Latent Trumpism. What awaits negotiations on a nuclear deal with Iran?

Latent Trumpism. What awaits negotiations on a nuclear deal with Iran?

Nikita Smagin

Negotiations on a return to the Joint Comprehensive Plan of Action (JCPOA) resume d on November 29, in Vienna. After a break of several months, Washington and Tehran, mediated by Russia, China and the EU, will sit down at the negotiating table and try to restore the international agreement destroyed by former US President Donald Trump.
The approaches of Iran and the United States to the negotiations are largely due to similar reasons. New presidents have come to power in both countries this year. Both are interested in a return to the nuclear deal and possible personal dividends from this. At the same time, both are not ready to stake their entire political capital on this, realizing the riskiness of the venture.
The positions of the parties are notable for radicalism, and there are not so many chances of success. At the same time, a diplomatic approach can help the parties find at least an intermediate solution that will provide a way out of the current impasse.
Biden is not the same
US President Joe Biden has repeatedly stated throughout the election campaign that he intends to return to the nuclear deal with Iran if he wins the elections. Formally, he could do this immediately after taking office with one stroke of the pen. On paper, the JCPOA continues to exist without the United States; it is simply that Tehran, in response to the failure of other parties to fulfill their obligations under the agreement, consistently reneges on its promises on the atomic program.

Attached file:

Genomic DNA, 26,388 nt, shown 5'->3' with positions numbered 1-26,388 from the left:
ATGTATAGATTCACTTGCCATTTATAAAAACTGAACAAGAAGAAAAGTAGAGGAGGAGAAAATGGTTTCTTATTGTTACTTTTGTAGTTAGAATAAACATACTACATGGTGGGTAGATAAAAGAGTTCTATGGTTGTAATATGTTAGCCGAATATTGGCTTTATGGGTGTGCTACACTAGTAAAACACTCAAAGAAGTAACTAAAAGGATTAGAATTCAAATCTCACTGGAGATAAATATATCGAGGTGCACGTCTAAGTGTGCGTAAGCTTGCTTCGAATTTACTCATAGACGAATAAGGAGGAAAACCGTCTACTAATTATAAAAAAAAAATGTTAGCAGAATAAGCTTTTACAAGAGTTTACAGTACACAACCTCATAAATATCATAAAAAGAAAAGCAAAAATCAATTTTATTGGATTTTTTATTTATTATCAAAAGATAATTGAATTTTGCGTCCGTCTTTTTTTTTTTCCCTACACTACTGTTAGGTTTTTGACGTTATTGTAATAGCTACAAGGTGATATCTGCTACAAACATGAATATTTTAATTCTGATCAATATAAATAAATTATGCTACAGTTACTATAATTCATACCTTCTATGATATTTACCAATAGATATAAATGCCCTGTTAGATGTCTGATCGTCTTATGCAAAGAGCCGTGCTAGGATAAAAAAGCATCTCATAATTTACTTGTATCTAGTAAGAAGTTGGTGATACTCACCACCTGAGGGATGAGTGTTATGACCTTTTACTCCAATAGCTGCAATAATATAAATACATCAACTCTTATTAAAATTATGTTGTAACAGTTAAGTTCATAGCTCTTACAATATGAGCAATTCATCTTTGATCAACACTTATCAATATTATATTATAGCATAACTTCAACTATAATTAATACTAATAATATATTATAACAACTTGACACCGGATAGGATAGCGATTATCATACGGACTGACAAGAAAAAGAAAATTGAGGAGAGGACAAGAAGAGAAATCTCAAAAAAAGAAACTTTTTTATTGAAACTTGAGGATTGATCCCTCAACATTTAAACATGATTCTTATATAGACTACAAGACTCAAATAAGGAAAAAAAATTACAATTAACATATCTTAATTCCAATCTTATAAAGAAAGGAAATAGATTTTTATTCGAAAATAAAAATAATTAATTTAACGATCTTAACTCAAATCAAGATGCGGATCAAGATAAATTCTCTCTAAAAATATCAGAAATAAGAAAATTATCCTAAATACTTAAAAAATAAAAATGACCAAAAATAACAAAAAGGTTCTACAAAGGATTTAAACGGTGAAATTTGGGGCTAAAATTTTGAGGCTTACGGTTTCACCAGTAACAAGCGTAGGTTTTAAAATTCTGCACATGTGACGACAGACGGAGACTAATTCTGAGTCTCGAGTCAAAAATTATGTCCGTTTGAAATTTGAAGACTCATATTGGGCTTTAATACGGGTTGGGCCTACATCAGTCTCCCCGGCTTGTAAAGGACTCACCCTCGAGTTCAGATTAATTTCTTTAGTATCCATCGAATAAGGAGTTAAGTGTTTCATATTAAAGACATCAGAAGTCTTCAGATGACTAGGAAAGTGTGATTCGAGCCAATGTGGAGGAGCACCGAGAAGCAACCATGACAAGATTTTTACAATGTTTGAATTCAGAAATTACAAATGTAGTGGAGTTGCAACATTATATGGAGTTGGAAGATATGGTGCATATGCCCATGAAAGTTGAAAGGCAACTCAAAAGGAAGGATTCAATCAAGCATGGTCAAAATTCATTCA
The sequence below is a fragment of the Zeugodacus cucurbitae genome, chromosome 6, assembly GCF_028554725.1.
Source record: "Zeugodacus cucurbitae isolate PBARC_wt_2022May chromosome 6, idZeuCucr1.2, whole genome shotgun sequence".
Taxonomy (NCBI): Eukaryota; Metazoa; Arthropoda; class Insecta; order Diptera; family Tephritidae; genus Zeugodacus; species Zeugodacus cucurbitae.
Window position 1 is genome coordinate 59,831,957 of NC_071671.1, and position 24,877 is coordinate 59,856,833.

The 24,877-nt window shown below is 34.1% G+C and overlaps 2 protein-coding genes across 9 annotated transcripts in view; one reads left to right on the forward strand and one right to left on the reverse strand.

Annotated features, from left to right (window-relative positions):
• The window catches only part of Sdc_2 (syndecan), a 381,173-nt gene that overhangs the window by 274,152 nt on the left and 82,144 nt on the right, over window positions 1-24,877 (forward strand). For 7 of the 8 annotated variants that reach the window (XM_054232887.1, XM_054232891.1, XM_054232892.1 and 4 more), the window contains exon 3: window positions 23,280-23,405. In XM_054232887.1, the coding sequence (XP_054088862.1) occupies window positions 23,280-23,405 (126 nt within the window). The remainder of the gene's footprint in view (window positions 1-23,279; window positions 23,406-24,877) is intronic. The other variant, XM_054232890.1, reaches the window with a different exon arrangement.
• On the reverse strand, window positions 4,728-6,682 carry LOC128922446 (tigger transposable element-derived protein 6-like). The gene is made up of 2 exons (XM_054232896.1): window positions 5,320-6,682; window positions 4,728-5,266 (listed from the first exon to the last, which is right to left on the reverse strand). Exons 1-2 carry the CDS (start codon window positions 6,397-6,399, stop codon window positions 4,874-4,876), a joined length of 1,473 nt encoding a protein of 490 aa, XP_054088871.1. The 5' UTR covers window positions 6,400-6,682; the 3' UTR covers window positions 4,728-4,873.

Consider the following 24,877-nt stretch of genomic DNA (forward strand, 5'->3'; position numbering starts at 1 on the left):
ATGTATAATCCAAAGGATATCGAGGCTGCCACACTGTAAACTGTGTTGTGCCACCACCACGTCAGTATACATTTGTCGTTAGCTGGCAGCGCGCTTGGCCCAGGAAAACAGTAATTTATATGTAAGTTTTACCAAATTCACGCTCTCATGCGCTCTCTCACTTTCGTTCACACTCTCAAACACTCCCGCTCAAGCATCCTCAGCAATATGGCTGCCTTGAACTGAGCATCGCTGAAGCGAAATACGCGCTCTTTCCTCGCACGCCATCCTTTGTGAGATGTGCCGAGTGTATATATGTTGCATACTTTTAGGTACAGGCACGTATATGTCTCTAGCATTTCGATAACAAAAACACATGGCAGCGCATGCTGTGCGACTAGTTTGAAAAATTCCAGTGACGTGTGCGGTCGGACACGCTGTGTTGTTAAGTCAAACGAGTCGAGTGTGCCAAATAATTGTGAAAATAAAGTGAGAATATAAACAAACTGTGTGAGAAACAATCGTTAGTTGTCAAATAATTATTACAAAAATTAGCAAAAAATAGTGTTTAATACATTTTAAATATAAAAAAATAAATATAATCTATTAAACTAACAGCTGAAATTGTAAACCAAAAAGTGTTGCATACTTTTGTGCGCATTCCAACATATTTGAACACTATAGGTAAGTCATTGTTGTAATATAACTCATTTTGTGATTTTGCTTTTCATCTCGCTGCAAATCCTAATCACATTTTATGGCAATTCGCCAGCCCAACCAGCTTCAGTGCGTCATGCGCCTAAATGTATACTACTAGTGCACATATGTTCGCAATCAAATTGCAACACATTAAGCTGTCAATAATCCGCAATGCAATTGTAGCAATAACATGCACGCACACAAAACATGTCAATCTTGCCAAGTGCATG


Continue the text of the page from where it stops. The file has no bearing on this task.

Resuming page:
So, Biden could first unilaterally return the United States to the agreement to demonstrate the seriousness of intentions, but not lift the sanctions. And then it was already possible to start a dialogue with Tehran on financial restrictions.
However, the American leader is receiving criticism for being too soft on Iran. Therefore, he, fearing to appear weak, not only did not return to the agreement on his own, but, apparently, is not ready to lift all the sanctions imposed under Trump. At the same time, the administration of the last president did not hide the fact that all these restrictions are being introduced in order to prevent the United States from ever returning to the nuclear deal. However, Biden assures that not all of them were associated with the JCPOA and some were brought in for the cause.